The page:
Steal like an artist

Good artists borrow, great artists steal

Writers, founders, fellow muggles. I’m writing to you from the beautiful mountains of Montana. The hiking has my calves sore and this newsletter a week late, but other than that we’re thriving.

Here are 1 tactic, 3 ideas, and 1 resource to help you become a more effective, creative storyteller.

Hook of the day: “The Red Union had been attacking the headquarters of the April Twenty-eighth Brigade for two days. Their red flags fluttered restlessly around the brigade building like flames yearning for firewood.”

Reply with your best guess of what novel it comes from. I’ll send the 24th correct reply a copy of On Writing.

Hint: It’s going to be a Netflix series



Storytellers have been confined to 16x9 rectangles since 1987. Then, slides were meant to be printed(!).

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A few weeks ago, I read Austin Kleon’s book Steal Like an Artist

But when I was 12, I saw down to write my first book. Eragon sat on the desk next to me as I typed away. This may shock you. My book ended up with dragons, dragon riders, and a big evil bad guy… quite a bit like Eragon.

That’s how to not steal like an artist. Don’t be like 12-year-old me.

But my problem wasn’t getting inspiration from a book.

My problem was getting inspiration from just one book.

After talking with 100s of authors, creators, and other storytellers, I want to share how they ‘Steal Like an Artist:’

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“The first step is to decide what to work on. The work you choose needs to have three qualities: it has to be something you have a natural aptitude for, that you have a deep interest in, and that offers scope to do great work.”

When Paul Graham drops an essay, I read it. This one’s quite long. But I can’t recommend it enough.


Everybody’s Mad:

“But I don’t want to go among mad people," Alice remarked.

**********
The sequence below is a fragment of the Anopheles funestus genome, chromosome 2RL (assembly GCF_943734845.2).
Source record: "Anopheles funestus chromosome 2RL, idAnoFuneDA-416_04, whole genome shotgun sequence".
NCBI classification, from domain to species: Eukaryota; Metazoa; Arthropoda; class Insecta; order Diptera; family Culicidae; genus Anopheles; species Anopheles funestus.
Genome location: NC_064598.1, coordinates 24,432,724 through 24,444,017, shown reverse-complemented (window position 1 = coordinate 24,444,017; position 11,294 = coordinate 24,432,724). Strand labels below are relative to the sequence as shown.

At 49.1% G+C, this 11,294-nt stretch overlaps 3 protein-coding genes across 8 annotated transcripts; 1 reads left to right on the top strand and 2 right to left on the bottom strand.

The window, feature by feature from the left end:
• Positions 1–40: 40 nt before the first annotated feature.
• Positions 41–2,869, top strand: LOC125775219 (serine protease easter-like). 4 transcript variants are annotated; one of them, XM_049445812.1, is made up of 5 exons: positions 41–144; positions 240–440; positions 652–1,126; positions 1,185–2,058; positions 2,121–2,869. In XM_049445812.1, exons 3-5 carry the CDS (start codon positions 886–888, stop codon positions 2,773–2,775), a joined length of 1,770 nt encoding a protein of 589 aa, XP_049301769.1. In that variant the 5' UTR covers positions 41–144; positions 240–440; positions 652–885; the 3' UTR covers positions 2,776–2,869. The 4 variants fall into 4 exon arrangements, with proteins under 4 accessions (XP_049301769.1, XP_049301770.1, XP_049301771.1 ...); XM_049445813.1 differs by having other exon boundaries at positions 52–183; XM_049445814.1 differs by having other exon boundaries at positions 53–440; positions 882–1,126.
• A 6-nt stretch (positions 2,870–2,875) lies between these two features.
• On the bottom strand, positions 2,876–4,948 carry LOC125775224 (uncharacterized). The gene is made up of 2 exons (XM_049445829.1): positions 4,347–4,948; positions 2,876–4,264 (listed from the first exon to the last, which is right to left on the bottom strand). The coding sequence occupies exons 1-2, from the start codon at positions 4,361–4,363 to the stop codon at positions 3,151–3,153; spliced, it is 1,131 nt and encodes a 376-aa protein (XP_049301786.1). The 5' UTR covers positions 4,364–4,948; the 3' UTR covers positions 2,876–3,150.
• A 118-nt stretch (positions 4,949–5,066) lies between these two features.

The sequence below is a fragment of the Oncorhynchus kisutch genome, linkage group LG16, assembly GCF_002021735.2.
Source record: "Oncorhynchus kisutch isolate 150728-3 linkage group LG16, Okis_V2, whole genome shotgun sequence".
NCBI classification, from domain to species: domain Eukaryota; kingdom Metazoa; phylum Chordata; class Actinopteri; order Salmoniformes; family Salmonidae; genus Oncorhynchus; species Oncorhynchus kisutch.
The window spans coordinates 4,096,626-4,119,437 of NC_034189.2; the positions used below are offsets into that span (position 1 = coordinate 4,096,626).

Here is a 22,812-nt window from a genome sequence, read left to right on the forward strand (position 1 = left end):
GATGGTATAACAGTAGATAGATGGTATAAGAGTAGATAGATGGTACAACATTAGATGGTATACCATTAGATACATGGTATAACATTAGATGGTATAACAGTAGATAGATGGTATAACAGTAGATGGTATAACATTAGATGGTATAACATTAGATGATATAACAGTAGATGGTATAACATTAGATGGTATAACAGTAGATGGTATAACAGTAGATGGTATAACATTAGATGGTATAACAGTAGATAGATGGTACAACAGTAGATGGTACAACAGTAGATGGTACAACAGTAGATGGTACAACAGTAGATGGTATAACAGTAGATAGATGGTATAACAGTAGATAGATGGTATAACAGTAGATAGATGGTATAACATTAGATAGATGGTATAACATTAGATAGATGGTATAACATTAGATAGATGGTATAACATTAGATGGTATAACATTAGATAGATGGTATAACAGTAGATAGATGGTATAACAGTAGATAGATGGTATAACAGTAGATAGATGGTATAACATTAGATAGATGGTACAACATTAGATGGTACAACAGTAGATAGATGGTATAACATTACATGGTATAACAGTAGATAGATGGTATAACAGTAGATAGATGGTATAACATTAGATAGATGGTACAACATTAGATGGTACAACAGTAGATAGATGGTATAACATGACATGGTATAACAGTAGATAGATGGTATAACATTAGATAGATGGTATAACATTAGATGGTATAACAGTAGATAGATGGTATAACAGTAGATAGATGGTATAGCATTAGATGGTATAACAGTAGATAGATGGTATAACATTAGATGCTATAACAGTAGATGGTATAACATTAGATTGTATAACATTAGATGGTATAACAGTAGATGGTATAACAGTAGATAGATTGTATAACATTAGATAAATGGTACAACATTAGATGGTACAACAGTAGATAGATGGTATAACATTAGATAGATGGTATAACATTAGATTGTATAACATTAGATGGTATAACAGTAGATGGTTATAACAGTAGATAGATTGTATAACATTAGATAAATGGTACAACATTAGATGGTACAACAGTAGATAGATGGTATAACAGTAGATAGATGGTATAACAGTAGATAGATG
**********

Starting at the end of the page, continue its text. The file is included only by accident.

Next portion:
"Oh, you can’t help that," said the Cat: "we’re all mad here. I’m mad. You’re mad."

"How do you know I’m mad?" said Alice.

"You must be," said the Cat, "or you wouldn’t have come here.”


Revealing meaning:

“Storytelling reveals meaning without committing the error of defining it.”

Hannah Arendt

A story doesn’t tell you how to think. Instead, it asks new questions. Or old questions in new ways.


I read a lot of books. And I find a ton of them through my friend Alex. He writes a great newsletter all about books.

  • Book recs

  • Book reviews

  • Book summaries

When I need a new read, he’s the first person I look to. If you’re a reader (or want to build the habit), you’ll love his work too. Check it out.

Want to go deeper on storytelling?

1. If you want a practical way to improve your storywriting in less than 25 minutes daily, check out StoryWork (200+ students).

2. Grab time with me for a 1:1 session on storytelling, newsletters, attracting an audience, or anything else.

3. To sponsor the newsletter, reply to this email for details.

Thanks for reading! Reply any time.

AI Writing and Storytelling

I’ve gone super deep down the AI rabbit hole recently. It can’t think, but damn it can execute (if given the right inputs). If I wrote some about those experiments, would you be interested?

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